California fights back

In our previous post on the situation in California, we covered the twofold economic crisis the working class of that state has faced over the past two years. In this post, we will cover some of the news from the frontline of the people’s resistance against the incompetent employers and short-cited politicians who caused this mess to begin with.

1. Anti-tuition hike movement: the backdrop

In 2008, California’s university workers and students were facing budget crises from both the state and the University of California school system. But it would be a mistake to pin the harsh tuition hikes solely on budget problems. The budget crisis has only sped up a nation-wide process of transferring University costs from government to students.

Nationally, between 2002 and 2006 alone, the share of public colleges’ budgets students have had to pay rose from one-third to one half

An annual report by The College Board confirms that last year private school costs rose by 4.4%, where public school costs rose a whopping 6% or more. Overall, tuition and fees for college have risen by over 20% since 2004.

In California, the trend is moving much faster. Not only was the state government cutting millions of dollars to its public schools, but the University of California Board of Regents hiked tuitions to all of the colleges under its control, including its community colleges and state universities.

In all, 3.1 million students and hundreds of thousands of employees will be impacted by the budget cuts.

According to UC President Mark Yudof, it is necessary to hike students’ tuition, in order to “preserve the quality and ensure the access that California expects from the world’s premier public research university system.”

Of course, the budget cuts would not include his salary – almost double that of President Obama’s.

When asked whether he deserved double the U.S. presidents salary, nearly $1 million annually, Yudof responded “will you throw in Air Force One and the White House?”

“This,” remarked Senator Leeland Yee of California, “is the type of arrogance and cavalier attitude that plagues the university.”

2. Workers and students unite to resist tuition hikes:

One of the more interesting aspects of the anti-tuition hike movement in California has been its steadfast support of not only students, but campus workers as well.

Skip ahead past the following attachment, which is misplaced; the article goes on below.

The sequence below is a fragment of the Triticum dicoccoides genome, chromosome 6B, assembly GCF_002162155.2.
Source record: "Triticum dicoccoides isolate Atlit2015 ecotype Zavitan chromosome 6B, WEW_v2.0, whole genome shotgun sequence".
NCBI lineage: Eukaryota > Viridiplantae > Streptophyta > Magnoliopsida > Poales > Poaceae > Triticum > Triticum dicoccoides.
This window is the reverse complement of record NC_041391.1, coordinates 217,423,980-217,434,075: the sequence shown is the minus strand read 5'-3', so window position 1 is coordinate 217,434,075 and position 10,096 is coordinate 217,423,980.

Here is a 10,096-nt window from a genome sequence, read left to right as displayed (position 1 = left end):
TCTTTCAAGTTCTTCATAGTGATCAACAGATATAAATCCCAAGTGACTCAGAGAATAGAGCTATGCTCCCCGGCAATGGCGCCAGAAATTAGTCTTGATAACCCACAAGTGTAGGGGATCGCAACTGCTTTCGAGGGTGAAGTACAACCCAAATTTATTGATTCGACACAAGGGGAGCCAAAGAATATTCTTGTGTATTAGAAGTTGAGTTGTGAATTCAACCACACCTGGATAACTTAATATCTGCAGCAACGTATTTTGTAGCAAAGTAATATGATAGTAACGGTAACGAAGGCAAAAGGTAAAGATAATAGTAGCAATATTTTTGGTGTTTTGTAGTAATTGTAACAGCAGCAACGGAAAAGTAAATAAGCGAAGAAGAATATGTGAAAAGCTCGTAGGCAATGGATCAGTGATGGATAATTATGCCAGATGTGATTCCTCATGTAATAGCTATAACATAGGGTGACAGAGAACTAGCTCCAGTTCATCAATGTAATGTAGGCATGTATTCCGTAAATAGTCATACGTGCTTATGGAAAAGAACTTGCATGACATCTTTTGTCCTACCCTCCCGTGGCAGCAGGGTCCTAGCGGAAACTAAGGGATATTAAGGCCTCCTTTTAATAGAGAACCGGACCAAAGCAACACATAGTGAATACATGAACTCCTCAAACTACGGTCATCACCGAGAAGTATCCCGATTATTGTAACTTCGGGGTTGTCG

Since the beginning of the protests, students have rallied not only to stop the tuition hikes, but also to oppose layoffs, speed-ups and pay cuts for campus employees. 

It was partly on their behalf, then, that students began organizing disruptions of the California School System’s administration in September of 2009. Since then, protests and confrontations between the authorities and students have continued, and in some circumstances have intensified. In all, over 200 students have been arrested. You can find more detailed information on the protests here.

Student protest historian Angus Johnston reminds us that UC Chancellor Robert Birgeneau told the New Yorker in December that students could “occupy any [campus] space they like, that’s fine. Unless they damage a building, in which case they’re breaking the law, and I’d send in the police.”

Despite this promise, Birgenau has ordered in the police on three occasions to arrest students on charges the courts would later throw out. It’s a common tactic. Although the police know that the charges are fake, and that judges will throw them out, they arrest protestors anyways. In this way, they can effectively end entire protests, peaceful or not, whenever they are ordered to.

The Berkely Student Advocates Office and the local branch of the ACLU confirm that the motivation for the arrest of many students was to prevent them exorcising their right to free assembly and speech.

Enraged by both the budget cuts and the police repression on California Campuses, students and supporters attacked the home of Birgenau chanting “no justice, no peace!” The attack, in which torches were thrown and windows broken, began after 66 students were arrested in UC’s Wheeler Hall on false charges. 

“The attack on Chancellor Birgeneau’s residence late last night was appalling,” millionaire UC President Mark Yudof said of the incident. “The behavior as described went far beyond the boundaries of public dissent… such lawlessness cannot be tolerated.”

Neither, apparently, can peaceful protests, like the one at Wheeler Hall earlier that same day.

You can follow more news about the situation on California’s campuses here and here.

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